Monday, October 26, 2009

Power of FOCUS

Today I am thinking about the power of focus.

Lots of stuff happens every day - some good, some not so good, some bizarre, some mundane. I decide which of those things I will pay the most attention to. I am in control of my own mental focus.

I believe I have the power to be in charge of my own mood and attitude by deliberately choosing to focus on things I am grateful for, things I am excited about, things that make me smile INSTEAD of staying stuck in dwelling on all that is not perfect in my life. There is PLENTY that is not perfect in my world right now. If I chose to focus on those things I could work myself into a pretty potent pity party. (say that five times fast!) Instead, I am working hard to keep putting my attention on the many things I have that are fantastic. There are a lot of those things in my world as well. It's up to me to decide which ones will get the bulk of my attention.

Recently I had an opportunity to go on a week long cruise with my husband and some other family members to Mexico. We took a Holland America ship to Mazatlan, Porta Vallarta and Cabo San Lucas. It was supposed to be a fabulous vacation in the sun, seeing interesting places and having the time of our lives.

Except I got sick. By the second day on ship I was coughing like crazy and felt kinda puny. So I went to the medical center to get some cough medicine. They took my temperature, did a throat culture and diagnosed me with flu A. Which means I was put into quarantine to protect the other passengers from my germs. I DID have fun in Mazatlan. But I did NOT get to go see Porta Vallarta or Cabo. Not only did I not get to see those ports of call, I wasn't even allowed out of my room. Not fun.

The first day I was very understanding about it. There are lots of little old people on cruise ships. I sure did not want to get anyone else sick. I thought with bed rest, pushing fluids and a course of Tamiflu I'd beat it pretty quick. However, my positive attitude about it pretty much went flying out the window by the third day of isolation. I was ready to go postal.

The time I was down was pretty grim. Not only did I feel terrible, I hated missing out on the only vacation I am likely to get this year. Also, I am by nature a pretty social person. Being in solitary confinement all that time was hard to take. However, when I finally DID get to get out of my room (on our way back home) I had an amazing day. Dolphins surrounded the ship by the hundreds, jumping out of the water right up next to the boat and all across the sea. After that we went through a pod of whales. Over and over again they came up to the surface within just a few feet of where I was standing on the deck. They were truly awesome to watch. I saw amazing islands, I enjoyed some good meals. Besides all that, I felt very grateful to simply be able to BREATHE without coughing and to have the freedom to walk around again.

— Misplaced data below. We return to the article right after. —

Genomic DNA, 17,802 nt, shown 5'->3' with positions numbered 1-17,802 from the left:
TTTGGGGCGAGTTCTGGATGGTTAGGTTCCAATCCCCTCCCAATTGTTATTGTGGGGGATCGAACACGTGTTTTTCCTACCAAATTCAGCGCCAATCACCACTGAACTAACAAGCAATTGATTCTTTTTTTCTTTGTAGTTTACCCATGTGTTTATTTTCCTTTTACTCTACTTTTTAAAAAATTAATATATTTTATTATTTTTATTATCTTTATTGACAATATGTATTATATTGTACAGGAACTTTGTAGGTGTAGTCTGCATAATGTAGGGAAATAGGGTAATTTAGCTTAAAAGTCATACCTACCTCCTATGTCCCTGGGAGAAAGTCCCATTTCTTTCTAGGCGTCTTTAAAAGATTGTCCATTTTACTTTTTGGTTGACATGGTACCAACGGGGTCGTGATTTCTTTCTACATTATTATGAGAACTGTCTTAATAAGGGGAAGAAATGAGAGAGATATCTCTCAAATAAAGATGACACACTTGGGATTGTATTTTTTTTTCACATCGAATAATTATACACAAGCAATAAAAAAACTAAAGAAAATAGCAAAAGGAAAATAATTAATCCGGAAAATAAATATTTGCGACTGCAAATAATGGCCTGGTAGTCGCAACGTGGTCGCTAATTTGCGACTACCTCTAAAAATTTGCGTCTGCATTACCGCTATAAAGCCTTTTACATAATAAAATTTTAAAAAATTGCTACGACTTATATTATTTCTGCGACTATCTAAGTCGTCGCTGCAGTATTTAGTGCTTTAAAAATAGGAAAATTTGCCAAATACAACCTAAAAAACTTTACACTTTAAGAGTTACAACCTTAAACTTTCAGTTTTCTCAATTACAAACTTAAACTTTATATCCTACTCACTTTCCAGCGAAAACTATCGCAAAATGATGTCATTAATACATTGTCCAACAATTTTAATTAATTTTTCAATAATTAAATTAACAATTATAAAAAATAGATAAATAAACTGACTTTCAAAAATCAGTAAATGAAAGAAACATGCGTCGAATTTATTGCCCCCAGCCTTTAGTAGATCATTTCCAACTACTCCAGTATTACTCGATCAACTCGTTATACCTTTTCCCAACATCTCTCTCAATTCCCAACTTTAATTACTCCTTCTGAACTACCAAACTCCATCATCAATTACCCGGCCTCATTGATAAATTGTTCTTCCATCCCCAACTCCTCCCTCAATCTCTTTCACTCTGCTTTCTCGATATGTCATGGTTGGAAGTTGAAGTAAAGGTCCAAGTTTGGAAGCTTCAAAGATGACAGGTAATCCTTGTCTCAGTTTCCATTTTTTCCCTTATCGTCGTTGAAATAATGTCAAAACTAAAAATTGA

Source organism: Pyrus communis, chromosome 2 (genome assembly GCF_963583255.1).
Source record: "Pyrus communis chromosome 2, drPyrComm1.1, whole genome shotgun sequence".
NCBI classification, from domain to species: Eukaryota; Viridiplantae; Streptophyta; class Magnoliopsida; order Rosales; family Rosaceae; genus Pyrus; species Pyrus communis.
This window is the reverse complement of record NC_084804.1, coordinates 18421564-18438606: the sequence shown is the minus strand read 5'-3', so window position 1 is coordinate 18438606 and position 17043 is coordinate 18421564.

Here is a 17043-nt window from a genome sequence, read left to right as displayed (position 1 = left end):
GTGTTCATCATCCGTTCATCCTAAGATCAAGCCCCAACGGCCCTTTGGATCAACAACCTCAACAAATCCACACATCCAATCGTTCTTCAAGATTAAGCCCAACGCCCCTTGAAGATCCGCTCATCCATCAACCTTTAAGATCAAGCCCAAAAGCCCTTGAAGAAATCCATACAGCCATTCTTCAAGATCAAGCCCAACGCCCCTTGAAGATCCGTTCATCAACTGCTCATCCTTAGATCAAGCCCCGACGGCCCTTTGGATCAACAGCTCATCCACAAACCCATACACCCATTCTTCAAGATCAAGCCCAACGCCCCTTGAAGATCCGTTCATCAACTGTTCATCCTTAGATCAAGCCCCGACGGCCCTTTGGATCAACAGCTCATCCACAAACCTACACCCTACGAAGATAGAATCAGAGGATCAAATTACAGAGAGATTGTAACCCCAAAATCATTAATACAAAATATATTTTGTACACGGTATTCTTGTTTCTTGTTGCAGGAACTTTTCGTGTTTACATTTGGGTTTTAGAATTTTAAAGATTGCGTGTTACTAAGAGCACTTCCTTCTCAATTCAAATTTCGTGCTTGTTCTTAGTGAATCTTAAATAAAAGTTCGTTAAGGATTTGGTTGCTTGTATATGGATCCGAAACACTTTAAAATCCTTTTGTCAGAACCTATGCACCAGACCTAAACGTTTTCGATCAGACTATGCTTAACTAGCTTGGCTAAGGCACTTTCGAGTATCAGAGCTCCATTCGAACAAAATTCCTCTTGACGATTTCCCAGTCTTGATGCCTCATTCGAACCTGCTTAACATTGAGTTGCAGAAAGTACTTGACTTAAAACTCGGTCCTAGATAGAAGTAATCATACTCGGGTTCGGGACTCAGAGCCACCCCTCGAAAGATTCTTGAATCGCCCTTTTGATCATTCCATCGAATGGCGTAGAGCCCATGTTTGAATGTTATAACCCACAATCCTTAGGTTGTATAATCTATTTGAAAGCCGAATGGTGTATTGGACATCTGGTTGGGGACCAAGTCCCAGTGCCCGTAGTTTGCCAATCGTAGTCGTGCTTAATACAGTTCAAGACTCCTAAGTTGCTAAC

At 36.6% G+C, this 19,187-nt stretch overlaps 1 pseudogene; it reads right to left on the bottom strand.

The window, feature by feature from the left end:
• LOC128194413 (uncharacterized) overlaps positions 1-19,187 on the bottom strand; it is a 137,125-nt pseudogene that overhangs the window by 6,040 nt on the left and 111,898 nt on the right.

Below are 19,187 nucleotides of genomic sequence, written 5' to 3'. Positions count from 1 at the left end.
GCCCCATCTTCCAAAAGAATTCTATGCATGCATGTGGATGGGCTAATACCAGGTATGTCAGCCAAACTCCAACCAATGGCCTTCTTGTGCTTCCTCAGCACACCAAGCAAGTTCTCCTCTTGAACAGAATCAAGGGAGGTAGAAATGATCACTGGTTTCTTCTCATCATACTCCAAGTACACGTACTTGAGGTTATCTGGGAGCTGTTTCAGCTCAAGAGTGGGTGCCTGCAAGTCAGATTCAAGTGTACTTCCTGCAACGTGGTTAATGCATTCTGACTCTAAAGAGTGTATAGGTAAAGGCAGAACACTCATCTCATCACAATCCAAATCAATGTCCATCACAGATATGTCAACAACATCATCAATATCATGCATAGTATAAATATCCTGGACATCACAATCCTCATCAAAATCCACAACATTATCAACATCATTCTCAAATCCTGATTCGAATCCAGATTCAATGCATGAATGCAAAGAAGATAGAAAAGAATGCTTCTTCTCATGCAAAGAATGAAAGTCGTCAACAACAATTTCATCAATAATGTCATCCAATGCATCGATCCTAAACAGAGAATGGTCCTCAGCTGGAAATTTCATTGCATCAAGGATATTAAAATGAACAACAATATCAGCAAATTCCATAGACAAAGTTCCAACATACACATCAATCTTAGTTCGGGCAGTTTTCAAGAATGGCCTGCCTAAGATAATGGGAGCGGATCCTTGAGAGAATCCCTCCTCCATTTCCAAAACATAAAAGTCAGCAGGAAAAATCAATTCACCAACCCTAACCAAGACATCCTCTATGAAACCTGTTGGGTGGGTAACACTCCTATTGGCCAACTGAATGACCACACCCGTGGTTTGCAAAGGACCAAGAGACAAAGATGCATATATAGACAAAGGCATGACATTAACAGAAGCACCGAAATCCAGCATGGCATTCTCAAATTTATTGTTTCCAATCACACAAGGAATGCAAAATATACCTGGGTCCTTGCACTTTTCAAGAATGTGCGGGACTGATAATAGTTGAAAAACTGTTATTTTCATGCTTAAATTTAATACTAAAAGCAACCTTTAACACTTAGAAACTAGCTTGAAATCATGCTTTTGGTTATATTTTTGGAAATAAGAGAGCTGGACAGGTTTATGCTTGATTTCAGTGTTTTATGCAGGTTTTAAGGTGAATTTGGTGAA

When I think of that trip I could define it as a miserable experience that I spent locked up most of the time. Or I can think of that trip as the vacation I took when I got to commune with dolphins and whales. The choice is up to me.

For me, the most positive way for me to define that cruise to Mexico is to clearly remember BOTH parts of it. Rather than having to view my life experiences in terms of either/or good/bad dichotomy, I prefer to embrace both/and. This vacation was the trip when I got sick AND the trip that I saw dolphins and whales.

I do not want to put on blinders to my experience of being ill. It was a very difficult, painful, disappointing thing to have happen. Yet it also was a reminder to me about how very fortunate I am to have generally good health. There was a point that every free breath I took without going into spasms of coughing truly felt like a precious gift from God. (I was really sick!) It was interesting to watch how long it took for me to start taking breathing for granted again. It wasn't very long. I am trying to HOLD ON to that feeling of gratitude for things as basic as my breath. Remembering my period of illness gets me closer to feeling a deep appreciation for it.

I give meaning to what happens to me on a daily basis. I can whine about the things that do not meet my expectations. Or I can look for the blessings and lessons that are in ALL things that occur, even the painful ones.

I will definitely have pain. Whether I allow that pain to make me miserable is up to me. I really do believe that there are blessings in ALL my experiences. Some float right up to the surface, like those breaching whales and leaping dolphins. Others are harder to identify. But if I look deep, they are always there.

Thursday, October 22, 2009


Today I am thinking about Resliency.

RESILIENCY: Able to recover quickly from misfortune; able to return to original form after being bent, compressed, or stretched out of shape. A human ability to recover quickly from disruptive change, or misfortune without being overwhelmed or acting in dysfunctional or harmful ways. As in "Our team showed great resilience," or "Our team had good resiliency."

One of my friends on FaceBook posted a link to a story about a pilot who had the misfortune of having his plane rather seriously mangled by a bear in a remote area of Alaska. The piolt called for help - NOT to rescue him from the bush. Rather, he had two new tires and a few cases of duct tape delivered. Yeah. Duct tape. He pieced his plane back together and FLEW IT HOME where he could have it repaired further.

Now THAT's what I call resilience.

To take a quiz to see how relient you are, go HERE.

Life on the Farm

Columbia Basin Research Farm

Morning at the farm

Where I go walking nearly every day

Blue Mountains in the background

Lovely Oregon sky

Weather Station


Where I live

Hope & Disappointment

After learning I did not get the job I was really hoping I would be hired for, I've been giving a lot of thought to the relationship between hope and disappointment.